Help! How Do I Pay Off All This Debt?

2 Simple Methods to Get Rid of Your Financial Baggage

As a nation, we have $60 billion in credit card debt. Right now, the average credit card debt is $7,200. If you remove those who do not have debt out of the equation, the average rises to $15,000. Those who just graduated college average $35,000 in student debt. Some 71% of 2015 college graduates had student loan debt.

How do I pay off all of this debt? Clearly, this is a question with which numerous people are, or should be, wrestling. For many, being debt free seems too daunting and unfeasible to even consider. The method to becoming debt free must be incredibly complex, right? Wrong. In fact, the two most popular methods of paying down debt are incredibly easy to understand. Let me introduce you to the snowball and avalanche methods.

The Debt Snowball Method

Let’s assume that you have four debts:

  • $126,000 mortgage with a 6% interest rate
  • $5,000 credit card with a 20% interest rate
  • $7,500 car loan with an 8% interest rate
  • $300 credit card with a 15% interest rate

The debt snowball method says you let debt balances determine the debt payoff sequence. Debts with lower balances are paid off before debts with higher balances. While focusing on one specific debt balance, make the minimum payment on all other debts. In this scenario, the order of debts to be paid off will be:

  1. $300 credit card with a 15% interest rate
  2. $5,000 car loan with an 8% interest rate
  3. $7,500 credit card with a 20% interest rate
  4. $126,000 mortgage with a 6% interest rate

Like a snowball rolling down a hill, the idea behind the debt snowball method is momentum creation. There is excitement created by paying off a debt. This excitement develops a “can do” attitude that motivates debtors the next debt balance. The excitement of paying off your $300 credit card will provide motivation to pay off the $5,000 car loan.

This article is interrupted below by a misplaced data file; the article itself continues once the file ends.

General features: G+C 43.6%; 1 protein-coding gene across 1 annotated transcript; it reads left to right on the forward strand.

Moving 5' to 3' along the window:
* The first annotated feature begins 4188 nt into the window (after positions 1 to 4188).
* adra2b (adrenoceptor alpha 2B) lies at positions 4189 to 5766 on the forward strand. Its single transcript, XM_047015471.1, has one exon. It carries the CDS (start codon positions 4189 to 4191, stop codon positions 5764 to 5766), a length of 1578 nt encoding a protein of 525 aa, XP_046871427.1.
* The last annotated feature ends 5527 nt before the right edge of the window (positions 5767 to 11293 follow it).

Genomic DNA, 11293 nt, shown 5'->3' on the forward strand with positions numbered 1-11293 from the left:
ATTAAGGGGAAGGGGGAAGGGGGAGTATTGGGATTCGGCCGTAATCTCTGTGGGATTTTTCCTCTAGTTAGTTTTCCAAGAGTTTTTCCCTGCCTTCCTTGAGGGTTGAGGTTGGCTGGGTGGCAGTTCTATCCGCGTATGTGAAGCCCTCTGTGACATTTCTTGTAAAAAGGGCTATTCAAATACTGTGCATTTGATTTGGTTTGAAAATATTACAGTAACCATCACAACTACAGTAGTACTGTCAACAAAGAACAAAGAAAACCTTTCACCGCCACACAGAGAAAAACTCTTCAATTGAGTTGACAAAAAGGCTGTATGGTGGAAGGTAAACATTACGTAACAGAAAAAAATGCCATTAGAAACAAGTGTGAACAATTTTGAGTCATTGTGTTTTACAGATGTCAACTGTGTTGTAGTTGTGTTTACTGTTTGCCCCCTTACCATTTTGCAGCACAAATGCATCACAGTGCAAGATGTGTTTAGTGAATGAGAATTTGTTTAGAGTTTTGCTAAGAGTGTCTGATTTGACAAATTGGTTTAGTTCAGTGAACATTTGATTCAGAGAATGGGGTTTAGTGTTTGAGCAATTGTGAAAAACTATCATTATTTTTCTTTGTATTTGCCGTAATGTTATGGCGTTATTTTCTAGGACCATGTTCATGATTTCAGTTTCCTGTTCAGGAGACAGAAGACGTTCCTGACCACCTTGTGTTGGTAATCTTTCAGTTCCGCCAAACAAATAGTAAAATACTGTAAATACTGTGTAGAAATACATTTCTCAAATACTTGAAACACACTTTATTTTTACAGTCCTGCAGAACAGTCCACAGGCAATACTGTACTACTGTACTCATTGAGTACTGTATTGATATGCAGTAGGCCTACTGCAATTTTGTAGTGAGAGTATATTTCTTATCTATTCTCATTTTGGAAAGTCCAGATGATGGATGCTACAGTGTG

The Debt Avalanche Method

With the debt avalanche method, you let interest rates determine the debt payoff sequence. Debts with higher interest rates are paid off before debts with lower interest rates. As with the other method, make the minimum payments on all other debts. Using the prior debt scenario, the payoff sequence will be:

  1. $7,500 credit card with a 20% interest rate
  2. $300 credit card with a 15% interest rate
  3. $5,000 car loan with an 8% interest rate
  4. $126,000 mortgage with a 6% interest rate

The benefit to the debt avalanche method is monetary savings. Simply put, the higher interest rate, the more you pay per dollar of debt. So by eliminating the higher rate balances first, you end up paying less on your cumulative debt.

Both methods have their merits. The common idea found in both methods is to focus on one debt at a time. So when choosing which method to use, I recommend asking yourself, “What motivates me more?” Does the thought of seeing a zero-balance get you excited or are you more motivated the thought of reducing the amount of interest you pay?

Whichever thought motivates you more, choose that one.

Here is what I know you should not do—choose not to fight. Life is too short to be burdened by loads of debt and God demands our stewardship. The methods are simple. It may take some time, but you can do it. It is just a matter of starting.

What about you? Do you prefer the debt snowball method or the debt avalanche method? Let us know your thoughts in the comment section below.

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